Marshall Pass via Poncha Creek

Scenic drive with options to camp and fish in lakes and streams.

Total Miles
26.3
Plan with onX Offroad

Elevation
3321.13

Duration
3 to 4

Technical Rating
2/10

Best Time
Summer/Fall

Trail Overview

Poncha Creek to Marshall Pass provides beautiful scenery, especially in the fall when the aspens change colors. There are options for camping and fishing. Unlicensed vehicles are not allowed on county roads, so must stage at the parking areas near Shirley Townsite or Marshall Pass. This road is closed March 1 to May 1.

Difficulty

Easy. Marshall Pass can be reached from either side via well-graded, 2-wheel-drive roads F.S. 243 and F.S. 200. The route shown here bypasses 200 and takes you up the east side along parallel Poncha Creek Road, F.S. 203. This 4-wheel-drive road is less traveled with fewer motorists. Suitable for any SUV with low range gearing and high clearance.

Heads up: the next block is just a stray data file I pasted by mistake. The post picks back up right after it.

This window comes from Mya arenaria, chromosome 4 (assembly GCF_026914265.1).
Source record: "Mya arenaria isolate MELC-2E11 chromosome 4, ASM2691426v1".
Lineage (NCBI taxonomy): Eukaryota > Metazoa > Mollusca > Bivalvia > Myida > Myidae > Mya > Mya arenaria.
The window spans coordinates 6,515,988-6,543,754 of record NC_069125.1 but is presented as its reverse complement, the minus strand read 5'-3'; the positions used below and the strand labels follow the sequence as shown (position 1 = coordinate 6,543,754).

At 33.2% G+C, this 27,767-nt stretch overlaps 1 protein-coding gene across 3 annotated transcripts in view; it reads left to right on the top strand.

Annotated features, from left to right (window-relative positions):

History

In the 1920s, the town of Shirley was a transfer point for silver, zinc, lead and copper ores that arrived via aerial tram from the Rawley Mine in Bonanza, located over the mountains to the south (see Trail #49). From Shirley, the ore was loaded onto railcars of the Denver and Rio Grande Western Railroad and hauled over Marshall Pass to smelters in Leadville. The main road over Marshall Pass follows the old railroad grade. Shirley died in 1930 when the Rawley Mine shut down.

Access Description

Take Hwy. 285 south from Poncha Springs about 5 miles. Turn right on well-marked C.R. 200 and follow signs to Marshall Pass.

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